Everything You Need to Know About Vaginal Birth After Cesarean (VBAC)

Unless you have access to a doctor that can preform a French C-section, a vaginal birth after cesarean (VBAC) probably sounds very appealing to you given the long and often very painful recovery involved with a C-section. A VBAC isn’t something that every doctor can preform, however, nor is it something every woman is a candidate for. If you’ve delivered a baby via C-section and you’re pregnant again you’re probably finding yourself weighing the decision of either scheduling a repeat C-section or a vaginal birth after cesarean. To find out more about this choice we turned to Dr. Vonne Jones, MD, an OB/GYN  providing care to women at Total Women’s Care, in Houston, TX.

Momtastic: In general, what are the benefits of vaginal birth versus C-sections for moms?

Dr. Vonne Jones: If you’re looking at vaginal birth in general versus C-sections, vaginal birth is going to be a quicker recovery time. Typically, the vaginal delivery is going to have less blood loss and in terms of hospital stay and different things like that,  you’ll be able to leave the hospital earlier. Because C-sections are so common sometimes people fail to realize that it’s an open abdominal surgery. Whenever you have an abdominal surgery, there are risks of infection, risk of injury within the pelvis, bowel, bladder and major public vessels that feed into the uterus.

Momtastic: Who qualifies for a VBAC?

Dr. Vonne Jones: There’s what we call a VBAC calculator. It was developed by the American College of Obstetricians and Gynecologists and it gives us a protocol based on why mom had a C-section. If mom had a C-section because it was an emergency and she was in labor and dilating and progressing well and baby’s heart rate dropped and despite all of the normal precautions and measures, the baby’s heart rate was still down, that would be an indication that you could at least try labor. If you had a C-section because of complications that sometimes arise during pregnancy, then you would also be a candidate for VBAC back.

If you have had a C-section and delivered a premature baby and you have a vertical incision on the uterus, then a VBAC would not be possible. Or if you’ve had any type of uterine surgeries (fibroids are the most common reason why you have a uterus surgery) then it’s also not an option. Also with twins you would not want to do a VBAC because you don’t want that pressure on that the uterine scar as it could open or rupture. Placenta previa, basically when you’re having the placenta kind of cover the cervix, that also would eliminate the option of a VBAC. Lastly, babies in a breech position that means the bottom are first or it could be footling breech meaning that the feet are first, that is not an indication for a vaginal delivery.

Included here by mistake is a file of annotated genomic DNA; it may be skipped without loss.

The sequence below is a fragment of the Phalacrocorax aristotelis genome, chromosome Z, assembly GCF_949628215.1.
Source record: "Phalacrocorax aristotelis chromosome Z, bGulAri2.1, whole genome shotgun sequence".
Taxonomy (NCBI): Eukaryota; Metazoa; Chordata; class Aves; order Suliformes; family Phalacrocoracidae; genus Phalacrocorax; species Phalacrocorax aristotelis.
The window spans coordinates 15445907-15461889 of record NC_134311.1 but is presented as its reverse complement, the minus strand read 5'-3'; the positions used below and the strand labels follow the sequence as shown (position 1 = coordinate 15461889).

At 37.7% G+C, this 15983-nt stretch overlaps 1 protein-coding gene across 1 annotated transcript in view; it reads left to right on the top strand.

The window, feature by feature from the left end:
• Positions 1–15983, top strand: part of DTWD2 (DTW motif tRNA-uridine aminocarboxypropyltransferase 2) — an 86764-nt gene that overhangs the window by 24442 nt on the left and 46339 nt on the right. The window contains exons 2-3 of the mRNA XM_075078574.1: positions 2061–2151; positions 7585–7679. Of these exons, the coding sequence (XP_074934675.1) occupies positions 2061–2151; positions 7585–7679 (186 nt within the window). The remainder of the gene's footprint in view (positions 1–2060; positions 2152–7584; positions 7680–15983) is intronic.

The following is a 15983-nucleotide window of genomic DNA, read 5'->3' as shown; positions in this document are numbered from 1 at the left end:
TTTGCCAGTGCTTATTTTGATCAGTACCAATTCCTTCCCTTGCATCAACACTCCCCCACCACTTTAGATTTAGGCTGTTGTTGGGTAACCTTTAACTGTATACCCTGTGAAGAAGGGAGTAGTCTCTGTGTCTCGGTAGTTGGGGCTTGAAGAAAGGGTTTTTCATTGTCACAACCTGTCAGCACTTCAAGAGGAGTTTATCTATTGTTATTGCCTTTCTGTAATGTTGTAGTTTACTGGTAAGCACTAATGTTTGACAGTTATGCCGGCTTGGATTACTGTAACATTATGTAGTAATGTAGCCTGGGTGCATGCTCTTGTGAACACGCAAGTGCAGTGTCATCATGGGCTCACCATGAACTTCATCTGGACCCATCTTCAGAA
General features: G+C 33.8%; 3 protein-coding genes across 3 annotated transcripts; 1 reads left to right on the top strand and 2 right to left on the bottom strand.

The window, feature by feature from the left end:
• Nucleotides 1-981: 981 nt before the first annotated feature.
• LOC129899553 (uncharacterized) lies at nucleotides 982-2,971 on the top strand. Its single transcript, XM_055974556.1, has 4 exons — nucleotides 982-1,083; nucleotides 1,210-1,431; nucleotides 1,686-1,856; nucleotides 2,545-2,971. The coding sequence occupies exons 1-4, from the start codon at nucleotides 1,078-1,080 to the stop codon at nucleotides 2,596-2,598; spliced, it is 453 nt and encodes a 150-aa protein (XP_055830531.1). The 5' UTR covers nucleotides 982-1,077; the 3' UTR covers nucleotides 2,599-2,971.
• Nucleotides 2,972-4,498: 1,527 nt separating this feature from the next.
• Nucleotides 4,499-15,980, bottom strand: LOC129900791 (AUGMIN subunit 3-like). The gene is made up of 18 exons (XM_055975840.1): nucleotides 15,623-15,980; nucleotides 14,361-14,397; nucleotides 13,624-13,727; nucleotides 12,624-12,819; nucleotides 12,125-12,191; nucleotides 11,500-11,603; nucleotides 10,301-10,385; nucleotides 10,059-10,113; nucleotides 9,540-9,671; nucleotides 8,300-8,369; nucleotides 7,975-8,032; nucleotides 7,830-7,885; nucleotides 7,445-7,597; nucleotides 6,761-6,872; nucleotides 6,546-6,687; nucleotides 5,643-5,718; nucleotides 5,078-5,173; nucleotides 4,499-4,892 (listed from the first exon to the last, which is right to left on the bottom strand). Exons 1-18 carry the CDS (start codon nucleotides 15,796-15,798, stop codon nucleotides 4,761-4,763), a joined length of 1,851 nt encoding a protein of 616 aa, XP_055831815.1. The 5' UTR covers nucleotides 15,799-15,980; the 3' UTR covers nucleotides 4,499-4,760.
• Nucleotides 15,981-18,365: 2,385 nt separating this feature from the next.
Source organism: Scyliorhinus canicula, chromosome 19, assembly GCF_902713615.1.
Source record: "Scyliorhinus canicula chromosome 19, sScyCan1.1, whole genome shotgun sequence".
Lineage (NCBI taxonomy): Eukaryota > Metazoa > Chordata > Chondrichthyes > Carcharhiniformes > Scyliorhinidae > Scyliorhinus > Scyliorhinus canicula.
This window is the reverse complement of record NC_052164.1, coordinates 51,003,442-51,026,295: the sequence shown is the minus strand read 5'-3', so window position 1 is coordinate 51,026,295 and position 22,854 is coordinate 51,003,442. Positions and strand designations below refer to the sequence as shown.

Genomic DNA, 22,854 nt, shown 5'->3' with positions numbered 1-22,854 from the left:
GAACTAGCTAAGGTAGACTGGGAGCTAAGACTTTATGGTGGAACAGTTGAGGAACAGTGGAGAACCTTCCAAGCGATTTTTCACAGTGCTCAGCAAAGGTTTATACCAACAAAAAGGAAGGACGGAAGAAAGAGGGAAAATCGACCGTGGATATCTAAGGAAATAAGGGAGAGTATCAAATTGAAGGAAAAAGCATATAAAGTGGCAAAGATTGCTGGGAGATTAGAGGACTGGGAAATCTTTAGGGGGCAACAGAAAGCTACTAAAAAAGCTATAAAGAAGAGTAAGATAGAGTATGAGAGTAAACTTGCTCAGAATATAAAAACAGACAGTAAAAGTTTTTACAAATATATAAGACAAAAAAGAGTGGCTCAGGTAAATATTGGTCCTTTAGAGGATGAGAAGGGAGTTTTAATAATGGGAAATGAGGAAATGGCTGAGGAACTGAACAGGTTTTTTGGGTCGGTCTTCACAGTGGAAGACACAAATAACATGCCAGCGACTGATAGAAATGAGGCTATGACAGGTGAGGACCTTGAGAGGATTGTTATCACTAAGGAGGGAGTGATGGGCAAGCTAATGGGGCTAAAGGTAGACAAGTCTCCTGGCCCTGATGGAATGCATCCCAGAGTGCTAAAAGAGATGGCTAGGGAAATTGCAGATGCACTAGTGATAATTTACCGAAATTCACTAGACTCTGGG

Typically if you put all of these different things in place, the calculator will give you a score and a score of 75% or up is associated with a higher success rate of the VBAC. But these things are all things that could potentially change depending on what’s going on during the labor process.

Momtastic: What are the possible complications involved in a VBAC?

Dr. Vonne Jones: The biggest difference between a VBAC and someone that’s just coming in for a vaginal delivery is you could potentially induce someone that has never had a C-section before. If you’ve had a C-section before you can’t do it because it can increase the risk of uterine rupture, which is the major risk factor that that can occur for moms that are trying for VBACs.

Momtastic: Is a VBAC more painful?

Dr. Vonne Jones: Typically you’re going to have the same pain you would if you were trying for just a vaginal delivery. If you compare VBAC versus C-sections, a C-section is going to be more painful. But sometimes what can happen is if you try for a VBAC and it doesn’t work, and you end up having to have a C-section, that whole process can be more painful.

Momtastic: Is it potentially safer than getting another C-section?

Dr. Vonne Jones: It could be for patients that are successful, but not if they try for vaginal delivery and end up with an emergency C-section. That would not only be more painful, but could potentially lead to more risks during the actual surgery itself.

I will say with the VBAC if you’re the appropriate candidate, then it is something that we see success in, it’s just finding that candidate and kind of walking with that patient during the process of pregnancy.

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